Changes in sampled diversity that occur within blocks of time during which spatial shifts in richness are minimal clearly cannot be a result of differences in latitudinal representation in the database. However, where a change in diversity also coincides with a change in latitudinal sampling it is critical to test whether the latter could be driving the former. For example, we note that the last two periods of the Cenozoic, where diversity is perhaps rising, coincide with a rise in equitable sampling across latitudinal strips, with an overall high latitude richness increase of 3% and a low latitude richness increase of 118% (Figure 4A; above versus below 30 degrees). Our approach shows that it is impossible to reject the idea that the Neogene rise in global marine diversity is due to more equable latitudinal recording in the database, specifically in the tropics.

Another example is the major change in latitudinal sampling that occurs between the Late Carboniferous and Permian (Figure 4B). This coincides with anomalously low reported diversity for time interval Carboniferous 5 and high diversity for Permian 1 in sample standardized estimates of Phanerozoic diversity [3], [24], suggesting that uneven biogeographical sampling plays a large part in creating this. This is evident from our analysis of this boundary (Figure 3A), with a drastic increase in geographic coverage in Permian 1 (Figure 4B), and a 12-fold increase in high latitude richness.

Changes in the extent of epicontinental seas, driven by large-scale sea-level cycles or major tectonic events such as continental rifting or collision, can also affect the spatial distribution of fossiliferous marine deposits. So a common cause explanation [14], where the geographical distribution of marine fossiliferous rocks and marine diversity are both affected by the same driver, needs to be considered. Indeed, a recent study of genus richness and geographic area during the late Cretaceous [28] has clearly demonstrated a positive relationship between genus richness and geographic area in both epicontinental seas and ocean-facing coastlines. By looking at genus richness from fixed paleolatitudinal strips, our analysis draws data from multiple cratonic blocks, each with its own unique tectonic history, rock record [9], genus-area relationships [28], and idiosyncratic response to sea-level change [29]. Despite showing very different patterns of spatial sampling (Fig. 5A, B) and recorded genus richness through time (Fig. 5E, F, red line), the fossil records from equatorial and temperate paleolatitudinal strips reveal the same long-term trend in diversity after spatial sampling differences are accounted for (Fig. 5G, H). Diversity rises to the mid Devonian, falls gradually through the late Paleozoic and into the early Mesozoic before rising again to the Recent. While a similar long-term trend has been noted before [3], [3], [22], [24,30], our analysis provides the strongest evidence yet for it being a truly global biodiversity signal by showing it is replicated at different paleolatitudes. This strongly suggests that the long-term diversity trend is indeed the result of the large-scale tectonic evolution of the planet, following the first order Wilson cycles of continental accretion and dispersal as suggested previously [3], [22], [30].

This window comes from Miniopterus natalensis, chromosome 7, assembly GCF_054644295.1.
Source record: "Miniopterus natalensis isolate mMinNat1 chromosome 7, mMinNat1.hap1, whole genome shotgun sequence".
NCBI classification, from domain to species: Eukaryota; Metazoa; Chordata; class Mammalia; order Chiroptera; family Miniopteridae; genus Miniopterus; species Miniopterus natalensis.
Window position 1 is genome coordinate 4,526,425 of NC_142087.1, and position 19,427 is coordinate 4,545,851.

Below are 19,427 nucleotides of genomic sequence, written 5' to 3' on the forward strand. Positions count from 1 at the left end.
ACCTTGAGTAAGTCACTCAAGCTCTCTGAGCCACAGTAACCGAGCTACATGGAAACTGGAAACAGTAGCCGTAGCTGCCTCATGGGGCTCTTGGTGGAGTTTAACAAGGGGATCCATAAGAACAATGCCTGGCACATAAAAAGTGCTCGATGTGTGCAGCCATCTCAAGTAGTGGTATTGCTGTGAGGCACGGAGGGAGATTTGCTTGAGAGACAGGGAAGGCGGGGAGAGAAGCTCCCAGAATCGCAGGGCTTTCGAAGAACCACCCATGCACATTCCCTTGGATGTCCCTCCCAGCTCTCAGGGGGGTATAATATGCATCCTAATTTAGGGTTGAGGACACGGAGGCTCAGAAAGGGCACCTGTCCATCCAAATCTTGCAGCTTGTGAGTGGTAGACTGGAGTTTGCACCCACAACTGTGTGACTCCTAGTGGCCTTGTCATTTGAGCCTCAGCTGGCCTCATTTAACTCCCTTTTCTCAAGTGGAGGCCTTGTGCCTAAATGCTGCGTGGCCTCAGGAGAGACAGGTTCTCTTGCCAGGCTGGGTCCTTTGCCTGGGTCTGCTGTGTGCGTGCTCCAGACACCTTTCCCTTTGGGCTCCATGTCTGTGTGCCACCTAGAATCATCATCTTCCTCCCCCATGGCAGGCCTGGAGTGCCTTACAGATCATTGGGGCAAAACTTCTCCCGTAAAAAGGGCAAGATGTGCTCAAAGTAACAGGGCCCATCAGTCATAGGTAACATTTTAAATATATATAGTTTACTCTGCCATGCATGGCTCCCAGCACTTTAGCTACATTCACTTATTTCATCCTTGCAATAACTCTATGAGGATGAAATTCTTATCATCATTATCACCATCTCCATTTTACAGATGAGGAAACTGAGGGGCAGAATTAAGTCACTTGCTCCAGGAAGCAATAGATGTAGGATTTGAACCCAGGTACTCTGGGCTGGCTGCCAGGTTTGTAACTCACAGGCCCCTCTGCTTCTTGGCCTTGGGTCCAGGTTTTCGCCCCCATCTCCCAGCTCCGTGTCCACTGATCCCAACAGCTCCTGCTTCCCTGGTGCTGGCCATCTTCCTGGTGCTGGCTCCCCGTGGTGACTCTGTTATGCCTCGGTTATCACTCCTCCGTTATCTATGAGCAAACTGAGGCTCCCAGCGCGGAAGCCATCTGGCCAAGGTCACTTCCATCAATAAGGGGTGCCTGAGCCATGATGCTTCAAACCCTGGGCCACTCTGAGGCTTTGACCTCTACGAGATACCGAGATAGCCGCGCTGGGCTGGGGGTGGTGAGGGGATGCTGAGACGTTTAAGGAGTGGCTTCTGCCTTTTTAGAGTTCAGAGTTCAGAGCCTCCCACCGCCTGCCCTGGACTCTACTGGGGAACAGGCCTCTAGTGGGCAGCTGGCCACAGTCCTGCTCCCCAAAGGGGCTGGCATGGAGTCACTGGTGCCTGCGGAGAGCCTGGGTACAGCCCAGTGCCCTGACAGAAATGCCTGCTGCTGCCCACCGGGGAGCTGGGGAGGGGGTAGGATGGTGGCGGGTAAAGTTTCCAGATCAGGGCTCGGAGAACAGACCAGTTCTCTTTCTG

On the other hand, small scale (stage-to-stage) shifts in genus richness (after accounting for spatial sampling differences) show no correlation between the two paleolatitudinal strips, suggesting that they were not responding to a common global driver but rather result from a sequence of region-specific events. This highlights that while a common cause explanation fits large-scale (100–200 myr cycle) patterns in the fossil record, the shorter (ca. 50–60 myr) cycles [31] are much more likely to be a reflection of region-specific changes in the original marine area [14], [28], [32] and the extent of any subsequent degradation of that rock record at outcrop [25].

In this paper we have shown that there is a strong geographical bias to the distribution of paleontological records and this needs to be taken into account in any assessment of biodiversity trends over geological time. Even in the best available database of fossil occurrences the fact that some time intervals are better sampled than others introduces a strong confounding effect on how we perceive global biodiversity to have changed over Phanerozoic time. In any biodiversity survey, sampling effort and recorded diversity will track each other initially but then start to diverge as sufficient records accumulate, until additional sampling adds no new records and they are effectively independent. We have shown that sampling effort in the fossil record still closely tracks recorded diversity and thus poses a severe problem for paleobiodiversity analysis. Yet, with the right techniques and approaches it is possible to tease out a global signal that is independent of spatial sampling biases. Spatial bias needs to be considered seriously in all future analyses of paleobiodiversity.


We thank the Paleobiology Database for providing the Phanerozoic invertebrate data. This is Paleobiology Database publication number 188. We thank Carl Bergstrom for helpful discussions.

Author Contributions

Conceived and designed the experiments: DAV ABS. Performed the experiments: DAV ABS. Analyzed the data: DAV ABS. Contributed reagents/materials/analysis tools: DAV ABS. Wrote the paper: DAV ABS.